Pebbly Conglomerate pillar preventing the ceiling of Can Met Uranium Mine from collapsing…Elliot Lake, Ontario 1960
Monday May 9, 1960
Reported to the office today…long TTC trip from west Toronto to 1490 O’connor Drive. Another summer in the bush no doubt.
Last year in Western Alaska was a real adventure . Two Sikorsky S52’s, a 30-06 rifle and expected to know how to run
a Turam Geophysical instrument. Three big events that bowled me over.
Where to this year? Barrie Nichols told me over the phone to prepare for Arizona. Hot place, I thought. Full of snakes was the
next thought so I hot footed down to the library to bone up on rattlesnake bites. According to a book if the rattlesnake sinks his
fangs into a leg, then encourage bleeding. Suck the venom and blood out of the wound right away. Yuck! How can I suck
the blood out of my own leg. Only some wiz bang yoga guru can do that. Got to get a snake bite kit from the company if
they expect me to go to Arizona. Nice part about Arizona would be the absence of black flies, moose flies, deer flies…maybe.
Certainly will have lots of these blood sucking bastard mosquitoes. Malaria? Wonder if they carry malaria. Look on the up
side, Al, they made a lot of good western movies in Arizona with John Wayne. Hi-yi-yipppy-yi-yay. Arizona here I come.
“So, Barrie, I am all ready for Arizona…got big hat like John Wayne.”
“Change in plans, Alan…”
“Change?” (not another Groundhog River ordeal…no, no, no!)
“Ireland, Alan, get your bag packed for Ireland.”
“What about my snake bite kit?”
“No snakes in ireland, Alan.”
“Right…funny that I spent last night in the library checking out rattlesnakes.”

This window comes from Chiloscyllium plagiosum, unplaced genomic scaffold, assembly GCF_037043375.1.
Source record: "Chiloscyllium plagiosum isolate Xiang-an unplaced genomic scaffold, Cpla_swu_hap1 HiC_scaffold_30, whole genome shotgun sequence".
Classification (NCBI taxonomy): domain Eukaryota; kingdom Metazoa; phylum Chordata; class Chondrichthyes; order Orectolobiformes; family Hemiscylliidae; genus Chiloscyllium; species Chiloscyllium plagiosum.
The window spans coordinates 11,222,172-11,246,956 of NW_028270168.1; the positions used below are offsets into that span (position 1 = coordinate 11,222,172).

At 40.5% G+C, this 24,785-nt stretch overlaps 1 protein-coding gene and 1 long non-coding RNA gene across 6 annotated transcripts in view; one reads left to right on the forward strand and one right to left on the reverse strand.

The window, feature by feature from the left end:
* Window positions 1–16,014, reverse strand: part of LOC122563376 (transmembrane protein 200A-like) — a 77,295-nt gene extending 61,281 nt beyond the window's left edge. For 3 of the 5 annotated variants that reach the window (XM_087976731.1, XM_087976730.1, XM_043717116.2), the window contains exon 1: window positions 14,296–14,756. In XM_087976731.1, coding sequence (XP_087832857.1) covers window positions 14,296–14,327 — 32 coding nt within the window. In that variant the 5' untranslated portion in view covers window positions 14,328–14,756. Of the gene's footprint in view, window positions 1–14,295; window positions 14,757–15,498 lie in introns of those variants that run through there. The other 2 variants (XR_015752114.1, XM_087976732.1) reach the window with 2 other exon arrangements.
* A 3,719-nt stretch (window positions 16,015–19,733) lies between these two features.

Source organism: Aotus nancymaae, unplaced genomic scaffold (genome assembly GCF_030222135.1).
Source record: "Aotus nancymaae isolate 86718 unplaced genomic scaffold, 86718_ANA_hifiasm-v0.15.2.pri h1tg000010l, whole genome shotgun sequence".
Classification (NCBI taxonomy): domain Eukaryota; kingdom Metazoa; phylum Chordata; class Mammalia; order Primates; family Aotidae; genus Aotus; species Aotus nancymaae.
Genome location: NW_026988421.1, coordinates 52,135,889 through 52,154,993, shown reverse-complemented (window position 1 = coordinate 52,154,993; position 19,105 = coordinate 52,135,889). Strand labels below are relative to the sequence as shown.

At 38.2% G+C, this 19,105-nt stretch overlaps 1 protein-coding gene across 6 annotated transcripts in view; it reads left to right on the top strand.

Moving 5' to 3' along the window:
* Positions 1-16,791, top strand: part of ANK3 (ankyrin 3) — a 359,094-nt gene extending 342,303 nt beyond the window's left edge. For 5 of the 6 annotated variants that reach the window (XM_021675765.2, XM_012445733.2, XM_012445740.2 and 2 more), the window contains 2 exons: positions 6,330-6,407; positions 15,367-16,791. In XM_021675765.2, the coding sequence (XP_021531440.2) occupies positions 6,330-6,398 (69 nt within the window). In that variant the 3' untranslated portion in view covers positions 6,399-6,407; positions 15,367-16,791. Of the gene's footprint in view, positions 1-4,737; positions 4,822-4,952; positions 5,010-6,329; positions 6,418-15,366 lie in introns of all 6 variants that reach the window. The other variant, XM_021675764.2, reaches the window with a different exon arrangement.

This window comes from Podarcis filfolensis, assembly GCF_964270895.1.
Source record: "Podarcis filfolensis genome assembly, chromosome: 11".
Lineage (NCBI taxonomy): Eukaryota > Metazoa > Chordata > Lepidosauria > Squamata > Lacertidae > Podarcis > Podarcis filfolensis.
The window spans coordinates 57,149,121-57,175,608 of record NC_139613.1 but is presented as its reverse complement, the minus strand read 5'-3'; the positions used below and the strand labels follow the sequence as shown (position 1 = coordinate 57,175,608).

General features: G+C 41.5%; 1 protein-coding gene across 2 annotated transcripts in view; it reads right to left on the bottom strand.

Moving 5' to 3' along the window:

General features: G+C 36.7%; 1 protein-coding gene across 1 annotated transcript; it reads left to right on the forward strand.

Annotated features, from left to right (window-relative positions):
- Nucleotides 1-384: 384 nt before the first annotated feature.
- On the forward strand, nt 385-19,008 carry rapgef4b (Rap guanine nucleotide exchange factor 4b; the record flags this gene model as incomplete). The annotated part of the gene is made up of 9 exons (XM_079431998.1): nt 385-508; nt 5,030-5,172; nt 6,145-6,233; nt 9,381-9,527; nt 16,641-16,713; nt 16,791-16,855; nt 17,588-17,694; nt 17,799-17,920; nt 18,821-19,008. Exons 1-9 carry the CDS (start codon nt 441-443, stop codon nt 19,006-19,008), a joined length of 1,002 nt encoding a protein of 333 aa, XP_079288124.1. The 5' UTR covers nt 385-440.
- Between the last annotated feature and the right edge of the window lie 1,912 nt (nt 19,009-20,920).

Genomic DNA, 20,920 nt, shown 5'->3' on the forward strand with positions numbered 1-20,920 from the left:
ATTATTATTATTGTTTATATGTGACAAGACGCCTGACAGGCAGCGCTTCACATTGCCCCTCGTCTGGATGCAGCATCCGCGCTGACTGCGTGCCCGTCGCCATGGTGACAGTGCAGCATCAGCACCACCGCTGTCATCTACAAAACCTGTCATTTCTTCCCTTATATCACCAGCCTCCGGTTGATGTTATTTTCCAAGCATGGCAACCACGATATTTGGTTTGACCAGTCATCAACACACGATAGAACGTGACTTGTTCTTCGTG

Spent the rest of the day getting my papers ready…passport, etc. then phoned
Marjorie and mom to let them know about this Ireland adventure.
Tuesday , May 10, 1960
“Alan, hope you remember how to use the Turam, Ronka and an electrical resistivity outfit?”
But deep down I was not that confident. Last summer in Alaska, there were five us running
the Turam. I was just a helper to Bill Morrison who knew everything about the Turam. We were
a two man field crew…the other two man crew were Don Van Every and ian Rujtherford…the three
of them seemed to know all about the Turam. I was just learning. But I made good notes and watched
the set up system. Now a year later those guysare gone and suddenly I am top man. I thought it was only in war time that a private gets boosted to
an officer because all the officers are dead.
“Crate all the stuff up…we’re shipping it by boat to Dublin today.”
So we weighed, measured, labelled, itemized a pile of stuff. Enough to fill 8 crates…then had to get
Eric and I went to a movie show that night after I got Rev. Currie to sign my passport papers.
Wednesday May 11, 1960
Picked up the Turam from Charley Houston and had new crates made.
Then Dr. Paterson…Norm…said, “Alan, get ready to go to Blind River tomorrow…you will be going
underground at an Elliot Lake uranium mine…mine has been shut down…you will be the last human
beings down in the cage.”
“What about Ireland?”
“Still going there so make sure you fill out that list for Irish Customs.”
Phoned Marjorie in North Bay…We are a couple…love her…but no time to
stop in North Bay on way to Elliot Lake.
Thursday May 12, 1960
Nailed the top on the last crate. Found a Ronka EM manuel to study. No time for lunch or
even a cup of coffee. Packed draughting supplies and resistivity outfit for the Blind River/Elliot Lake job.
In evening I went to Scout meeting and the Rover Crew gave me a Rosary for protection in Ireland.
Mom and Eric dropped me off at the West Toronto train station for Blind River.